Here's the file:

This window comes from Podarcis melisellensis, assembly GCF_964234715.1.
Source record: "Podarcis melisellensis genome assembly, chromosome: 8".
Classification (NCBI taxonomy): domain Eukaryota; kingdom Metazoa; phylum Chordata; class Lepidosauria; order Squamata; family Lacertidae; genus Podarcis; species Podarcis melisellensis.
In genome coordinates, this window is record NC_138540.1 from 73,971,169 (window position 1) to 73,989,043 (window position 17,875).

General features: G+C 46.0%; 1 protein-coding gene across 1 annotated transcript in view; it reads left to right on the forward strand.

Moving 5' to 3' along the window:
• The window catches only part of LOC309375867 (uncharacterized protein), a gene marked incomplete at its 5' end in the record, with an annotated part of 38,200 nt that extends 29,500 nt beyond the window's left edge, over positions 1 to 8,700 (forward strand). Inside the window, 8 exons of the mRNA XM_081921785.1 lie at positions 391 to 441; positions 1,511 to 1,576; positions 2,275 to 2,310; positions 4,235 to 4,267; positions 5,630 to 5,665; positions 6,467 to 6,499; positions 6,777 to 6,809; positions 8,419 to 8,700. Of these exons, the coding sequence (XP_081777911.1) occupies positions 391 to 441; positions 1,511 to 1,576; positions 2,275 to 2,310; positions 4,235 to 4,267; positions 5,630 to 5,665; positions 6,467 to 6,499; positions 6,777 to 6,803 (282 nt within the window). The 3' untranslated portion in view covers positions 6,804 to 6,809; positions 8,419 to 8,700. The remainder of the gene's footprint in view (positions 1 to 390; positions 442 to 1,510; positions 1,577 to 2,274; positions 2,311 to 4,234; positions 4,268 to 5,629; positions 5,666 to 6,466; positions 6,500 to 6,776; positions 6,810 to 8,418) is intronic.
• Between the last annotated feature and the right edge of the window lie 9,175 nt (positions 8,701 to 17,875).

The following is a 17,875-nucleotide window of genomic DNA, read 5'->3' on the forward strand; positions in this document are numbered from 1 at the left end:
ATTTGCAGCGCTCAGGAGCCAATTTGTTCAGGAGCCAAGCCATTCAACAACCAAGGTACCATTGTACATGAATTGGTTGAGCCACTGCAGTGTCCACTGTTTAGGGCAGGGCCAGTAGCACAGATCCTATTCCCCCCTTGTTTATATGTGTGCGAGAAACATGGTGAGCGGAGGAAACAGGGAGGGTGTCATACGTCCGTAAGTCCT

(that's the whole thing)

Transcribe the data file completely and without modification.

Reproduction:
This window comes from Podarcis melisellensis, assembly GCF_964234715.1.
Source record: "Podarcis melisellensis genome assembly, chromosome: 8".
Classification (NCBI taxonomy): domain Eukaryota; kingdom Metazoa; phylum Chordata; class Lepidosauria; order Squamata; family Lacertidae; genus Podarcis; species Podarcis melisellensis.
In genome coordinates, this window is record NC_138540.1 from 73,971,169 (window position 1) to 73,989,043 (window position 17,875).

General features: G+C 46.0%; 1 protein-coding gene across 1 annotated transcript in view; it reads left to right on the forward strand.

Moving 5' to 3' along the window:
• The window catches only part of LOC309375867 (uncharacterized protein), a gene marked incomplete at its 5' end in the record, with an annotated part of 38,200 nt that extends 29,500 nt beyond the window's left edge, over positions 1 to 8,700 (forward strand). Inside the window, 8 exons of the mRNA XM_081921785.1 lie at positions 391 to 441; positions 1,511 to 1,576; positions 2,275 to 2,310; positions 4,235 to 4,267; positions 5,630 to 5,665; positions 6,467 to 6,499; positions 6,777 to 6,809; positions 8,419 to 8,700. Of these exons, the coding sequence (XP_081777911.1) occupies positions 391 to 441; positions 1,511 to 1,576; positions 2,275 to 2,310; positions 4,235 to 4,267; positions 5,630 to 5,665; positions 6,467 to 6,499; positions 6,777 to 6,803 (282 nt within the window). The 3' untranslated portion in view covers positions 6,804 to 6,809; positions 8,419 to 8,700. The remainder of the gene's footprint in view (positions 1 to 390; positions 442 to 1,510; positions 1,577 to 2,274; positions 2,311 to 4,234; positions 4,268 to 5,629; positions 5,666 to 6,466; positions 6,500 to 6,776; positions 6,810 to 8,418) is intronic.
• Between the last annotated feature and the right edge of the window lie 9,175 nt (positions 8,701 to 17,875).

The following is a 17,875-nucleotide window of genomic DNA, read 5'->3' on the forward strand; positions in this document are numbered from 1 at the left end:
ATTTGCAGCGCTCAGGAGCCAATTTGTTCAGGAGCCAAGCCATTCAACAACCAAGGTACCATTGTACATGAATTGGTTGAGCCACTGCAGTGTCCACTGTTTAGGGCAGGGCCAGTAGCACAGATCCTATTCCCCCCTTGTTTATATGTGTGCGAGAAACATGGTGAGCGGAGGAAACAGGGAGGGTGTCATACGTCCGTAAGTCCT